Subject area: Reading (Literacy and Language Arts) Grade Levels: (K-12) Title of Instructional Method, Strategy, or Approach: Peer Assisted Learning Strategies (PALS) Description of PALS: PALS was developed by two special education instructors at Vanderbilt University to help teachers increase reading and math skills in diverse learners. Upon release, PALS was approved by the U.S. Department of Education's Program Effectiveness Panel for inclusion in the National Diffusion Network on effective educational practices (www.peerassistedlearningstrategies.com). PALS has been adopted in the Metropolitan Nashville Davidson County Public Schools, as well as several school districts in Iowa, Minnesota, Illinois, Arizona, and Ohio. Training workshops for the PALS method are held at Vanderbilt University, or on-site by an outreach coordinator, and consume only one day of training. PALS has been proven to be an effective, inexpensive method with minimal materials needed. Teacher manuals run at about $35, and there are additional training videos that can be purchased for $15. PALS has also been tested, and found to be an effective practice in both general education and special education classrooms. Three main components shape PALS: Partner Reading, Paragraph Shrinking, and Prediction Relay. Fuchs and Fuchs (2005) conducted a study on the effectiveness of using PALS in early grades (Kindergarten and First) to teach phonological awareness, decoding, and word recognition. Originally PALS was introduced to be specifically for grades 2-6, but in the past 5 years, it has been extended to K-1 and high school students. The study consisted of 385 children, 37 of whom had a disability. The study concluded that many higher-level reading skills that are typically held for older students can and should be directed to younger children. The study also
showed that there was no big difference in treatment with student type (with or without a disability, low, average, or high intelligence) or school type (high poverty, middle class).
References: 1. Fuchs, D. Fuchs, L.S., Burish, P. (2000). Peer-assisted learning strategies: An evidence-based practice to promote reading achievement. Learning Disabilities Research and Practice, 15 (2), 85-91. 2. Fuchs, D., Fuchs, L.S. (2005). Peer-assisted learning strategies: Promoting word recognition, fluency, and reading comprehension in young children. The Journal of Special Education 39 (1), 34-44. 3. Promising Practices Network. (2005). Programs That Work: Peer Assisted Learning Strategies. Retrieved August 26, 2007 from http://www.promisingpractices.net/program.asp?programid=143. 4. Vanderbilt Kennedy Center for Research on Human Development. (2007). Peer Assisted Learning Strategies: Strategies for Successful Learning. Retrieved August 26, 2007 from www.peerassistedlearningstrategies.com. Implementing PALS into the classroom: After being trained by a PALS facilitator, or after studying the PALS teacher handbook, a teacher simply needs to order the correct manuals, which come with the appropriate age-range study sheets for students. The manuals provide an effective way of giving directions to the students, in order to train them on the PALS methods. Using CBM to complement PALS, teachers identify which students need help, and also which students are most appropriate to tutor those who need help. The PALS reading procedure is implemented 3-4 times a week for students K-8th, and 5 times every two weeks for high school students. Different times are associated with PALS Math. The PALS teacher pairs up a higher-achieving student with a lower-achieving student, and partners are rotated every 4 weeks. As noted by Fuchs and Fuchs (2000), PALS is capable of being used on all students, and has been found to be especially beneficial with students with learning disabilities. After the teacher forms pairs, each partner has a chance to be the player (reader), and then the coach who listens and provides feedback while his/her partner is reading. The higher-achieving student is always the reader first, modeling correct strategies for his/her partner. Lessons are divided up by skill-level and the amount of time they will take. Each lesson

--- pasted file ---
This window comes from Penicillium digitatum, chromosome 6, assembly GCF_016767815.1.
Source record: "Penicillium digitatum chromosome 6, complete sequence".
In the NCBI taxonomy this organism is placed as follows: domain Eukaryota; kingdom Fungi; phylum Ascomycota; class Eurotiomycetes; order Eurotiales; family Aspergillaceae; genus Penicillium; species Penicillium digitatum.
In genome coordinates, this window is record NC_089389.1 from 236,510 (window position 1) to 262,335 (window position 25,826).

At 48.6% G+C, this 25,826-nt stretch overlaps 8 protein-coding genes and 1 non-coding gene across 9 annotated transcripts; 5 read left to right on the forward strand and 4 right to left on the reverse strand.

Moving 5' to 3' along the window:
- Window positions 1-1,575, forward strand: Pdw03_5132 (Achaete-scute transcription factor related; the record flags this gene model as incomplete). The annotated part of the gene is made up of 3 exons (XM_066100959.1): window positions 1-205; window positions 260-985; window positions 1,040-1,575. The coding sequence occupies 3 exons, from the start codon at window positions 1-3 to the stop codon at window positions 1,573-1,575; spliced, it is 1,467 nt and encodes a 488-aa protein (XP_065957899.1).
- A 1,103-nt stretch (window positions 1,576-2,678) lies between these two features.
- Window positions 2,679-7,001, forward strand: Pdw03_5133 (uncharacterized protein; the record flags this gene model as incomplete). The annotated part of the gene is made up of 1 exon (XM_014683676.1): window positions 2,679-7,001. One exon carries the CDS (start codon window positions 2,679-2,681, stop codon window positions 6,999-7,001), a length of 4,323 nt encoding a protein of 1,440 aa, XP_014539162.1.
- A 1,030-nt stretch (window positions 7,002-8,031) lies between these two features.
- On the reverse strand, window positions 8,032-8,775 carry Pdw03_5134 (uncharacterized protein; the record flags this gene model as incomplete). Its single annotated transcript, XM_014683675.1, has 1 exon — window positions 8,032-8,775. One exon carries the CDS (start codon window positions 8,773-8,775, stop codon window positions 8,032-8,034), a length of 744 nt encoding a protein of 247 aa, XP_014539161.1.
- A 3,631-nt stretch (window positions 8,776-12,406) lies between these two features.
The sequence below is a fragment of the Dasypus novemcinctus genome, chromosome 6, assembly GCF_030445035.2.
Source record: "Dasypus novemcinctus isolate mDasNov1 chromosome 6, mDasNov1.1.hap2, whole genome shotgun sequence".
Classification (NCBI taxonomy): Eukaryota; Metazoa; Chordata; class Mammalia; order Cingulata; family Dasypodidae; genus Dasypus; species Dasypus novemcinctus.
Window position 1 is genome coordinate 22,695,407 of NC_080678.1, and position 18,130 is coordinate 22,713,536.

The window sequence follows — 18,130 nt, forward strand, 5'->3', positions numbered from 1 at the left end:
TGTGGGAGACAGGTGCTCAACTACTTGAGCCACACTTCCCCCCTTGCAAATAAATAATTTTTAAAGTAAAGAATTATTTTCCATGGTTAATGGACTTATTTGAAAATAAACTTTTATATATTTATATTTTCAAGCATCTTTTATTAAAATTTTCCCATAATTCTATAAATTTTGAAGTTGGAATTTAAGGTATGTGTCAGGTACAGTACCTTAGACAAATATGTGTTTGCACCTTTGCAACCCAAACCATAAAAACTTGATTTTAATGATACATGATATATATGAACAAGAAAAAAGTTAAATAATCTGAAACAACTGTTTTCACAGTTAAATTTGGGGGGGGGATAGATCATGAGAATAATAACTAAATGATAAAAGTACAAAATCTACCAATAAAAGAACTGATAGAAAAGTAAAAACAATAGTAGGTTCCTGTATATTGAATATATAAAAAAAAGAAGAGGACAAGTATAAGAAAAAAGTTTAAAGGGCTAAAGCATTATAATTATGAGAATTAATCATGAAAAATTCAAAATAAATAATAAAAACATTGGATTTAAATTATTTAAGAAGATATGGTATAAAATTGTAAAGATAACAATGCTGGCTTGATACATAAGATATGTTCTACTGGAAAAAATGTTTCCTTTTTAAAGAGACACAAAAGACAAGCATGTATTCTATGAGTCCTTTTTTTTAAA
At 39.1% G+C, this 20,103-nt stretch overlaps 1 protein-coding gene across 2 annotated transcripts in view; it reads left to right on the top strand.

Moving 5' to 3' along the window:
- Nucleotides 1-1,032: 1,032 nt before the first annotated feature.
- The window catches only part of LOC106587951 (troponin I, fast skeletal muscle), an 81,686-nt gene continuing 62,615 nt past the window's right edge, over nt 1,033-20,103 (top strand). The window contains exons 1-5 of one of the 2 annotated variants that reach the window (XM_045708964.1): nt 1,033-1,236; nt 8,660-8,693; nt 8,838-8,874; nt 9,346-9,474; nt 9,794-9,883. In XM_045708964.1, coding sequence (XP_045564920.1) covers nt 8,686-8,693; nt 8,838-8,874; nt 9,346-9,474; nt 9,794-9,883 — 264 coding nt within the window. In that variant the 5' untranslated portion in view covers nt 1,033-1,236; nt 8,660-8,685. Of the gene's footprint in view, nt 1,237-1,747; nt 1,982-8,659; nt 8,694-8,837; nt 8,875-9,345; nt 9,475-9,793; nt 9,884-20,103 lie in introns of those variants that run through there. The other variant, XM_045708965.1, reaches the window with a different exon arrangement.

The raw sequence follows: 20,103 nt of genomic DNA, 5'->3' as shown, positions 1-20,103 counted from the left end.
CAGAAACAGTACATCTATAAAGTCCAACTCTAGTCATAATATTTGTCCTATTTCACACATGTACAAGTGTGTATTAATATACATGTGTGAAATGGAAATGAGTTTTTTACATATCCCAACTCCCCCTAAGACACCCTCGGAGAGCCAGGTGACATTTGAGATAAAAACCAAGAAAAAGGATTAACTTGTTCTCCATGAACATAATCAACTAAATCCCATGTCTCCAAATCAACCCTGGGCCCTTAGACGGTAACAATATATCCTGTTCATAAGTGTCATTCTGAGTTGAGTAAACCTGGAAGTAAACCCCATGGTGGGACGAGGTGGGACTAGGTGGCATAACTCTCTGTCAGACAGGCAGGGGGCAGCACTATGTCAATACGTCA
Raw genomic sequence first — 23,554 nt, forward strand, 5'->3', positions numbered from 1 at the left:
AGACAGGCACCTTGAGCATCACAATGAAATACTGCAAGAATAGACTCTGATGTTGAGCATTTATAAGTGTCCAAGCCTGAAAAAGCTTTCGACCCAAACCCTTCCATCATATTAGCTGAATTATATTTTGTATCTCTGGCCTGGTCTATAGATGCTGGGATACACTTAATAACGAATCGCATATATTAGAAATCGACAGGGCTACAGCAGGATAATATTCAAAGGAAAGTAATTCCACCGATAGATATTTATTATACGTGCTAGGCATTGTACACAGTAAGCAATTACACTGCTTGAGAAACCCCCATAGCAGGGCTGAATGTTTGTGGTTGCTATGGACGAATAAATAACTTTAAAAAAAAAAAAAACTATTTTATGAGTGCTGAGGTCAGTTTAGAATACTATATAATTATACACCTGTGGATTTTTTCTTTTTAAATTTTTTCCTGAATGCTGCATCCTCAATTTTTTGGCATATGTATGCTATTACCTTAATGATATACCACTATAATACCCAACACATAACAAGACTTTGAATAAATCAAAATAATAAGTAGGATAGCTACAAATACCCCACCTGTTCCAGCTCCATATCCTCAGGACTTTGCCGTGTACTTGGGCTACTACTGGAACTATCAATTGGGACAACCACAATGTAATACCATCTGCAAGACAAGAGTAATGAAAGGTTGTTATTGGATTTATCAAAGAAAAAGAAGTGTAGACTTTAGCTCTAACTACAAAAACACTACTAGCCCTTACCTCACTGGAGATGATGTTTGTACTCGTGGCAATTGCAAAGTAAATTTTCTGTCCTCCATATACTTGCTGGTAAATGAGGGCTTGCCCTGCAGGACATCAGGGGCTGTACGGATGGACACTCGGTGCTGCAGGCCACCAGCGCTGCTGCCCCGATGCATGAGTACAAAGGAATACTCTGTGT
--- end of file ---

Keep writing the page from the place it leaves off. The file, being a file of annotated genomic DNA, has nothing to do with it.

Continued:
comes with a script for the teacher to use if he/she wishes. The PALS method allows the classroom teacher to circulate during lessons and record observations while providing feedback.
Other considerations: PALS is intended to supplement, not completely replace current curricula. No special reading material needs to be purchased or considered other than what was already in the curriculum. Often times, Title 1 funds will cover the cost of implementing the program. According to Fuchs and Fuchs (2005) it is important to note that not all students respond to the PALS treatment. In their study of expanding the reading skills to Kindergarten and first graders, 10-20% of students did not respond to the strategies.
Additional Links: http://www.promisingpractices.net/program.asp?programid=143 (review of 14 studies on PALS) http://kc.vanderbilt.edu/kennedy/pals/outreach.html#workshops (information on upcoming workshops) http://www.whatworks.ed.gov/InterventionReportLinks.asp?iid=7&tid=10 (intervention reports on PALS) http://kc.vanderbilt.edu/pals/teachmat/ReadingVideos.html Video of PALS reading in action. EIU Candidates: Laura Jennings, Jackie Martin, Conny Melvin, Colleen Mullane, and Andrea Purvis